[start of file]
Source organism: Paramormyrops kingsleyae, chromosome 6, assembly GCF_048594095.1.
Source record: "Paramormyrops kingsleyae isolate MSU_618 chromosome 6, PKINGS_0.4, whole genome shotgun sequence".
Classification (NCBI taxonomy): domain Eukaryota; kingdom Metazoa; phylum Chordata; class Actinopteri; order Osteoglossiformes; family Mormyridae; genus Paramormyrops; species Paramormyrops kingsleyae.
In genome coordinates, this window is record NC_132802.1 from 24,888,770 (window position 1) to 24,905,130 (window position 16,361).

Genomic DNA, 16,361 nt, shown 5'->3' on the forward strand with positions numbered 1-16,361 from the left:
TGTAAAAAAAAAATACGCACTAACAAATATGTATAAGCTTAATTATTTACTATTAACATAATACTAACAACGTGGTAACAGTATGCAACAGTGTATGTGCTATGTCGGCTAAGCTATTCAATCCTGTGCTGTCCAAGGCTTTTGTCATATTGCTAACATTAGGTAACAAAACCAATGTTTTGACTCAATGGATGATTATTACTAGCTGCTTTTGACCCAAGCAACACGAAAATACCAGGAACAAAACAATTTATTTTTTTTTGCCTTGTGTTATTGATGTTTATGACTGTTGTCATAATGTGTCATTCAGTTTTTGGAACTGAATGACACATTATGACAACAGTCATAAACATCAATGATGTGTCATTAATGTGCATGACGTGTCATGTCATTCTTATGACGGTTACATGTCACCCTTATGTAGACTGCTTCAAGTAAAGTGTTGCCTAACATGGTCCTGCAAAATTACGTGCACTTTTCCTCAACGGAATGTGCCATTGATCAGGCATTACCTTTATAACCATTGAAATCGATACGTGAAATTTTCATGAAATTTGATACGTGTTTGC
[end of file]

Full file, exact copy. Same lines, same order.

Source organism: Paramormyrops kingsleyae, chromosome 6, assembly GCF_048594095.1.
Source record: "Paramormyrops kingsleyae isolate MSU_618 chromosome 6, PKINGS_0.4, whole genome shotgun sequence".
Classification (NCBI taxonomy): domain Eukaryota; kingdom Metazoa; phylum Chordata; class Actinopteri; order Osteoglossiformes; family Mormyridae; genus Paramormyrops; species Paramormyrops kingsleyae.
In genome coordinates, this window is record NC_132802.1 from 24,888,770 (window position 1) to 24,905,130 (window position 16,361).

Genomic DNA, 16,361 nt, shown 5'->3' on the forward strand with positions numbered 1-16,361 from the left:
TGTAAAAAAAAAATACGCACTAACAAATATGTATAAGCTTAATTATTTACTATTAACATAATACTAACAACGTGGTAACAGTATGCAACAGTGTATGTGCTATGTCGGCTAAGCTATTCAATCCTGTGCTGTCCAAGGCTTTTGTCATATTGCTAACATTAGGTAACAAAACCAATGTTTTGACTCAATGGATGATTATTACTAGCTGCTTTTGACCCAAGCAACACGAAAATACCAGGAACAAAACAATTTATTTTTTTTTGCCTTGTGTTATTGATGTTTATGACTGTTGTCATAATGTGTCATTCAGTTTTTGGAACTGAATGACACATTATGACAACAGTCATAAACATCAATGATGTGTCATTAATGTGCATGACGTGTCATGTCATTCTTATGACGGTTACATGTCACCCTTATGTAGACTGCTTCAAGTAAAGTGTTGCCTAACATGGTCCTGCAAAATTACGTGCACTTTTCCTCAACGGAATGTGCCATTGATCAGGCATTACCTTTATAACCATTGAAATCGATACGTGAAATTTTCATGAAATTTGATACGTGTTTGC